If you expect people to build your project, because you have given instructions or sold a kit, make sure that it requires as few one-off tools as possible. Spend extra effort to come up with alternative designs that minimize the need for such things. Sometimes the need for a particular tool is unavoidable, or it's even possible that you are creating a design specifically for people that have a special tool (e.g. CNC machine), but try to minimize extraneous uses of odd tools, because they add needlessly to the total cost of the project. For example, avoid the use of holes that require an odd size drill bit to replicate, especially if the bit is not commonly found in typical value-kits (e.g. 1 1/8" forstner bit).
- Try to Create a Balanced Design, Free of Disproportionate Bottlenecks:
Identify the bottlenecks of your design, and do your best to adjust them so that no one component or subsystem is holding back the rest of your project significantly. Conversely, do not spend effort correcting a "problem" that can not actually occur in your design because of other limitations. An example would be putting racing tires on an economy car. The rationale against doing that would be that obviously the tires are not the limiting factor of the car's performance, which is probably due to a small underpowered engine. You would ideally want tires on the car that were just good enough handle the car's typical intended uses (e.g. Z-rated, 149MPH+ rated tires, don't provide much good to a car that cannot top 100MPH). As you become more aware of this, you'll notice that much of the aftermarket accessories industry focuses heavily on getting you to pay lots of money for theoretical improvements, that you often will only receive trivial benefits from, if at all.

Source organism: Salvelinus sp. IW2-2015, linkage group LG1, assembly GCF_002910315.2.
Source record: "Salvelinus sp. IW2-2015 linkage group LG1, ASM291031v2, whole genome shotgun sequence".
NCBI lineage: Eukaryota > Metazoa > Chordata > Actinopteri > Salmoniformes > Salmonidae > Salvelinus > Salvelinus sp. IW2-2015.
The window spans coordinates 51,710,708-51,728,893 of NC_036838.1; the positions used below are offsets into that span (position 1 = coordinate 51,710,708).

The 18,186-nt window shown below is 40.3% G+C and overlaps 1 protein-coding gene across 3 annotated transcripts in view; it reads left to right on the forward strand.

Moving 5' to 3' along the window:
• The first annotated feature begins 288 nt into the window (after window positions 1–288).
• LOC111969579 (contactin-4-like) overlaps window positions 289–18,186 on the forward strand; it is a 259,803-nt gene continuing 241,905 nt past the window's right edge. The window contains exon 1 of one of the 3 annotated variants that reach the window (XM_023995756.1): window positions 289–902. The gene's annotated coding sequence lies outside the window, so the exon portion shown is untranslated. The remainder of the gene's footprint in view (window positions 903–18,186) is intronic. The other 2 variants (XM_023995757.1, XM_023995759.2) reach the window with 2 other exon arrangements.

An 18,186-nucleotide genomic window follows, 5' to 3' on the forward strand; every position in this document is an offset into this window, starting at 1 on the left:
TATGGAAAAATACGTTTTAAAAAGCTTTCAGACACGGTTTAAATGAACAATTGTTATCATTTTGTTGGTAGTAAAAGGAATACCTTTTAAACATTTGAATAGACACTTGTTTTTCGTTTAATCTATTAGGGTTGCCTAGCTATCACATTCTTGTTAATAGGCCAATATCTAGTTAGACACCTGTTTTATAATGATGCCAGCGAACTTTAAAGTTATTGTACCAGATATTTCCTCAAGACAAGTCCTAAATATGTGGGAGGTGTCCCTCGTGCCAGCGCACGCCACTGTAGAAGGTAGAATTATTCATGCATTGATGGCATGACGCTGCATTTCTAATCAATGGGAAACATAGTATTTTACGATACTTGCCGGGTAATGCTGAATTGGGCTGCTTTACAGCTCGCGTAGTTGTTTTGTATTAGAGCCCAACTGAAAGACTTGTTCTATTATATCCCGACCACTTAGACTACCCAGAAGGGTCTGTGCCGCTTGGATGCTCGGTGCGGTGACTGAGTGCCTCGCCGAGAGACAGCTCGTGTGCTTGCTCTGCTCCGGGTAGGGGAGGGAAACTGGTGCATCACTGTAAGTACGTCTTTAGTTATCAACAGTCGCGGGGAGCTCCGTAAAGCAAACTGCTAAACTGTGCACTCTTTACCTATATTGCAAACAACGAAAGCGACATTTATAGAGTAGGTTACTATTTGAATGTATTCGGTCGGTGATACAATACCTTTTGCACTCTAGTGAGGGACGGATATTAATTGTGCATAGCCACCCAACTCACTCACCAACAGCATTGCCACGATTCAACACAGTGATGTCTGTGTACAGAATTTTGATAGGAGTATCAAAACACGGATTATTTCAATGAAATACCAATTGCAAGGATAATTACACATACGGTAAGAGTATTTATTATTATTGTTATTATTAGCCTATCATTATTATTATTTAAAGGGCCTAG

- Treat Root Causes, Not Symptoms:
It is easy to look at a problem only on its surface, and create a fix for the issue you are directly experiencing (i.e. "symptoms"), while overlooking deeper circumstances (i.e. "root causes") that lead to the situation causing the symptoms. This often happens because the symptoms are easier to address than the root problem, but it also often just leads to an increased number of issues later on. This point seems like common sense in some circumstances, such as if you had a pot of boiling water, you would turn off the heat instead of trying to increase the pressure (increasing the pressure far enough would keep it from boiling). In other situations people turn a blind eye to the core issue, such as putting a larger engine in an unnecessarily heavy vehicle, instead of trying to shed weight in ways that do not reduce functionality.
- Source Your Components from as Few Sources as Possible:
It's easy to think you're getting a great deal by buying each component from the cheapest place you can find it, but often the extra shipping fees add up to far more than you would have paid by paying even inflated prices at a single vendor. Many companies specialize in products for a particular field, and even if their prices are slightly higher than the "best deal around", it could cheaper to get them in one place. Having fewer sources also saves your sanity, because managing many different parts suppliers can easily lead to added complexity and human error.
These are just some of many points you could use to guide your designs, but hopefully I've been able to hit on a few of the important, yet often overlooked ones. Keep turning out your awesome projects, and feel free to share any other ideas you have in the comments below!